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Titre du document / Document title

Maisfeld, Affe und Opfertod: Ein spätnascazeitliches Textil des Linden-Museums Stuttgart = Corn field, Monkey and death: A Nasca textile of the Linden-Museum StuttgartChamp de maïs, singe et mort : un textile nasca du Linden-Museum de Stuttgart

Auteur(s) / Author(s)

CLADOS Christiane (1) ;

Affiliation(s) du ou des auteurs / Author(s) Affiliation(s)

(1) University of Wisconsin-Madison, 5240 Social Science, 1180 Observatory Dr, Madison, WI 53706, ETATS-UNIS

Résumé / Abstract

This article is an anlysis of an extraordinary Nasca textile of the Ancient Americas collection of the Linden-Museum Stuttgart, inv.-no. 119.196 (Fig. 1). The textile whose design was probably produced by more than one needler consists of a black ground weaving with embroidered decoration in dark and light yellow covering completely the surface of the textile. The dimensions of the textile resemble those of a "manto", a coatlike garment of the former Paracas culture. The overall decoration of the textile of the Linden-Museum follows principles of a specific type of a Paracas manto done in the so-called block color style. Those garments generally show a checkerboard-like design consisting of blocks with the representation of complex figures that alterates with those without any representations. In contrast to a Paracas manto the presented textile shows a continuing sequence of blocks with figural representations (Fig. 3).Two basic motifs can be identified. Motif A shows a scene including five figures, all very prominent figures of the Nasca pantheon (Fig. 4). Figure A can be identified as a "fat" version of the so-called Harvester, a mythical being that is typical for representations on ceramics of the Nasca 5-7 phases (Fig. 5). In contrast to the traditional (skinny) Harvester. Fat Harvesters generally are characterized by a tall body dressed with a tunic that is covered with cultigens (Fig. 7). Figure A of the textile shows a body with plants growing out of it as Fat Harvesters do also have in scenes on ceramics of the Phases Nasca 5-7 (Fig. 8). Figure A is adorned with a diadem and depicted in a sitting position. The legs are not visible and covered by the tunic. Because of the cultigens growing out of the body the author offers an interpretation of figure A (and fat harvesters en general) as a personification of the field and the rich harvest itself. At the base of figure A a bird can be seen (Fig. 11). On ceramics birds like the one on the textile are often connected with the Fat Harvester and can be identified as loros, small-sized macaws, that appear year by year when the harvest on field is starting (Fig. 12). In front of figure A a ritual is going on including figures B. C. D and E. Figure E can be identified as warrior wearing a conical helmet and a fox skin on the back (Fig. 20). Interpreted as a gesture of physical conflict and capture he is grabbing a naked person, figure D, that is lying on the ground. Because of being grabbed by a warrior and being undressed figure D is identified as war captive and sacrifice victim (Fig. 22). Hairdoo and body gesture of figure D both are characteristic of men and woman in Nasca iconography. A second sacrifice victim, figure C, is lying beside figure D grabbing its hair (Fig. 27). Figure C and D can be compared with a prominent theme presented on ceramics of the Late Nasca time that depicts two sacrifice victims grabbing the hair of each other (Fig. 28). In complex scenes on ceramics pairs of sacrifice victims are part of rituals including the consume of corn beer (chicha) (Fig. 29, Fig. 30). Following results got out of the analysis of complex scenes on ceramics figures C and D can be interpreted as war captives sacrificed in a chicha ritual that is based on a dualistic concept and is to secure a rich field harvest. Finally figure B is identified as Mythical Monkey, a monkey character that is typical for the Late Nasca and Early Wari times (Nasca 5-9) (Fig. 13). On ceramics of the Late Nasca time the Mythical Monkey generally is characterized by its elonged snout, a horizontally benched body, a rolled tail and a helmet with feather tufts. Known as "thumbed animal" on early Wari ceramics, the Mythical Monkey of the Late Nasca ceramics often carries feathered speers and trophy heads. (Fig. 18, Fig. 19). It clearly is connected with the principle of war and normally appears in scenes depicting warriors and battlefields (Fig. 17). Figure B on the textile attends the chicha ritual c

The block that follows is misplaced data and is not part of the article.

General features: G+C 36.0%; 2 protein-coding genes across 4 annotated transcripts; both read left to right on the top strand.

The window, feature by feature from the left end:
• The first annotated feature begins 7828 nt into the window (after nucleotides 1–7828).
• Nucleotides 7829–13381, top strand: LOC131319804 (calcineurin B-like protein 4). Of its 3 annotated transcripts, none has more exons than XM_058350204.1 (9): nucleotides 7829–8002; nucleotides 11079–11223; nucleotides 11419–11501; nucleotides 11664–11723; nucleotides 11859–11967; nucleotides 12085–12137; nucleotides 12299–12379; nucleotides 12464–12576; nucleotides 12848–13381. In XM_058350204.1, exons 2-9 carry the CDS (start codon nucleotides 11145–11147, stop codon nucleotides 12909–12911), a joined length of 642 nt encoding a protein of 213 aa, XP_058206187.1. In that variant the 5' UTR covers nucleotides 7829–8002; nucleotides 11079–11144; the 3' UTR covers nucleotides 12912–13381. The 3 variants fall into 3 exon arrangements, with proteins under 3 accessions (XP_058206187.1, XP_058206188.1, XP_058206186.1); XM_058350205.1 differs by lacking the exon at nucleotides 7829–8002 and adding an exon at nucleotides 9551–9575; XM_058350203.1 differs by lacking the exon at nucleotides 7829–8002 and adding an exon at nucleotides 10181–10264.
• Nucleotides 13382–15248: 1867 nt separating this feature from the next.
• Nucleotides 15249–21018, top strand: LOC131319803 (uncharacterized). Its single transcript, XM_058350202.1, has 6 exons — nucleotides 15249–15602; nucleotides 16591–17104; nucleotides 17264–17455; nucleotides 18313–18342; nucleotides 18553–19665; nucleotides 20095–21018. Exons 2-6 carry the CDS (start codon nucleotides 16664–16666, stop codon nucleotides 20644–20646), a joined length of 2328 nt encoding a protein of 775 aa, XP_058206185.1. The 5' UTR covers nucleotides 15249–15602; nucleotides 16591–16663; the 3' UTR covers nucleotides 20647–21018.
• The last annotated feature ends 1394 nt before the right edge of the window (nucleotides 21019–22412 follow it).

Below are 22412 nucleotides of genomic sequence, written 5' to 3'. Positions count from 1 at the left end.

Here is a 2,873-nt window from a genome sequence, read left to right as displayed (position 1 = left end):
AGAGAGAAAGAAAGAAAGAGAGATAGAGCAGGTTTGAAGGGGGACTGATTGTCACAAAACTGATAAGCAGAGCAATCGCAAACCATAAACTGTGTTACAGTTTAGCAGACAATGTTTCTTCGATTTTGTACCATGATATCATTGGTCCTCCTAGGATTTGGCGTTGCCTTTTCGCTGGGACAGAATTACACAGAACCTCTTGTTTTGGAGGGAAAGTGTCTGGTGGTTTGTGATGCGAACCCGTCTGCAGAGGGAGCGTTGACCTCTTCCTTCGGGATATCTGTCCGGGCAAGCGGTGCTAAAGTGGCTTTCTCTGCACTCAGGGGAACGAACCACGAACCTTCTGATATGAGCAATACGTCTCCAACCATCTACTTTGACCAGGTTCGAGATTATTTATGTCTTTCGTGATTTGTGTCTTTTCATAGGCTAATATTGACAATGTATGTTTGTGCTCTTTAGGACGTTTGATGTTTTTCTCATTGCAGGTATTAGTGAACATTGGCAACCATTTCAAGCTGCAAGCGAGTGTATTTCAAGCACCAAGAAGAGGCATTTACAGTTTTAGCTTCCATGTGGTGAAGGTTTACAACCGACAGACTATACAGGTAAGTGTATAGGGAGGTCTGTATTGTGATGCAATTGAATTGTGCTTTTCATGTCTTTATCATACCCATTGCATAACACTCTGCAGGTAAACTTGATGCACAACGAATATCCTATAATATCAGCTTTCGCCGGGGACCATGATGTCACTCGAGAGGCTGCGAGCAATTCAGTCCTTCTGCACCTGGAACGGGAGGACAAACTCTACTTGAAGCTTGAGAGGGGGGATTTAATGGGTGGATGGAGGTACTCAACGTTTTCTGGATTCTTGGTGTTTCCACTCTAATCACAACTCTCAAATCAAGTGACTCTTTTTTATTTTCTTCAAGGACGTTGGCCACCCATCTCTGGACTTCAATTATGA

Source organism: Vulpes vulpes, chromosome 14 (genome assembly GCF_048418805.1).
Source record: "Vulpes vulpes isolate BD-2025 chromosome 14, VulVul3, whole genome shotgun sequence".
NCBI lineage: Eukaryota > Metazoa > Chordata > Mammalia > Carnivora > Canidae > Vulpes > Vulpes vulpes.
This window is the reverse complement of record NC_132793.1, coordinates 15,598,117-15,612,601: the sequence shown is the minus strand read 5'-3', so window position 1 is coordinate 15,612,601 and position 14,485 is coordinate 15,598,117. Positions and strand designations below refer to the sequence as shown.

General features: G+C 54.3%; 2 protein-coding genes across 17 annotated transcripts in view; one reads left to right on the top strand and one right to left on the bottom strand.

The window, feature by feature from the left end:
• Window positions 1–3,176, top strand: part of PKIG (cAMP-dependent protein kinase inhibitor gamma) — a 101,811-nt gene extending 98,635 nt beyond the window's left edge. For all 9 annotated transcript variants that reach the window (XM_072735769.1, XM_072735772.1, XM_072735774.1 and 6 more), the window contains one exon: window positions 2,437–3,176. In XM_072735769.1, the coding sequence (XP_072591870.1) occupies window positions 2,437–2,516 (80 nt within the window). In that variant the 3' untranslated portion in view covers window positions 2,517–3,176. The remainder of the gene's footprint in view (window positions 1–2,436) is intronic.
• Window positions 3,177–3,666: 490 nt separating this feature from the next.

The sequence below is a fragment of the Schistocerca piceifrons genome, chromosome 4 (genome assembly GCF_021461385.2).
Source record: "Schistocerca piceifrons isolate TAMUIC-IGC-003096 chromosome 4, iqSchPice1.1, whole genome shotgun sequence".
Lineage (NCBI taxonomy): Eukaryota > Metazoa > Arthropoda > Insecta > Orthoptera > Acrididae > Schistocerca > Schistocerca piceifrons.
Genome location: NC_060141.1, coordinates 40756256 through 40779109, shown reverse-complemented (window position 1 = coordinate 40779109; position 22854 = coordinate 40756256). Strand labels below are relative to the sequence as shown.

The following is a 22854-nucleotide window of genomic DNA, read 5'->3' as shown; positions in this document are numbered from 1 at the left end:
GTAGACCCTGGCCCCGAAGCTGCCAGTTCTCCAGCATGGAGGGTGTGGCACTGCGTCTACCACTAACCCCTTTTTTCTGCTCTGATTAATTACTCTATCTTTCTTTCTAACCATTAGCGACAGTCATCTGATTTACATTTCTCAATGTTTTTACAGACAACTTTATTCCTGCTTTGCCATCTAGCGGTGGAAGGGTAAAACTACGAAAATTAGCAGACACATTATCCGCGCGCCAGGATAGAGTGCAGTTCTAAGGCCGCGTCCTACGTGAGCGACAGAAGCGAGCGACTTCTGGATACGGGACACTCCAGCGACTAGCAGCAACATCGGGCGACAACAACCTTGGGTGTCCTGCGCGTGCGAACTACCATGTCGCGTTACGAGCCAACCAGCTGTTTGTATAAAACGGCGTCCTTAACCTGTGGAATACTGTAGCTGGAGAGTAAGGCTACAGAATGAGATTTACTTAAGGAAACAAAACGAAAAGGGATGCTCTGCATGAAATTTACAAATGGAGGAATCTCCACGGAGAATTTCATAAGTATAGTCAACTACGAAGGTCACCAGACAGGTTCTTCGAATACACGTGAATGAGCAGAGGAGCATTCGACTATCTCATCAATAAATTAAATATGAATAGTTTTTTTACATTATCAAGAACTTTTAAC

Revue / Journal Title

Tribus    ISSN  0082-6413 

Source / Source

2005, vol. 54, pp. 71-88 [18 page(s) (article)] (1 p.1/4)

Langue / Language

Allemand
Revue : Allemand

Editeur / Publisher

Linden-Museum, Staatliches Museum für Völkerkunde, Stuttgart, ALLEMAGNE  (1951) (Revue)

Mots-clés anglais / English Keywords

America

;

Peru

;

Precolombian

;

Nazca Culture

;

Ritual

;

Monkey

;

Maize

;

Pantheon

;

Divinity

;

Representation

;

Embroidery

;

Textile

;

Mots-clés français / French Keywords

Amérique

;

Stuttgart

;

Musée Linden

;

Moissonneur

;

Intermédiaire ancien

;

Andes

;

Pérou

;

Précolombien

;

Culture Nazca

;

Rituel

;

Singe

;

Maïs

;

Panthéon

;

Divinité

;

Représentation

;

Broderie

;

Textile

;

Localisation / Location

INIST-CNRS, Cote INIST : 23409, 35400013163523.0020

Nº notice refdoc (ud4) : 17239943



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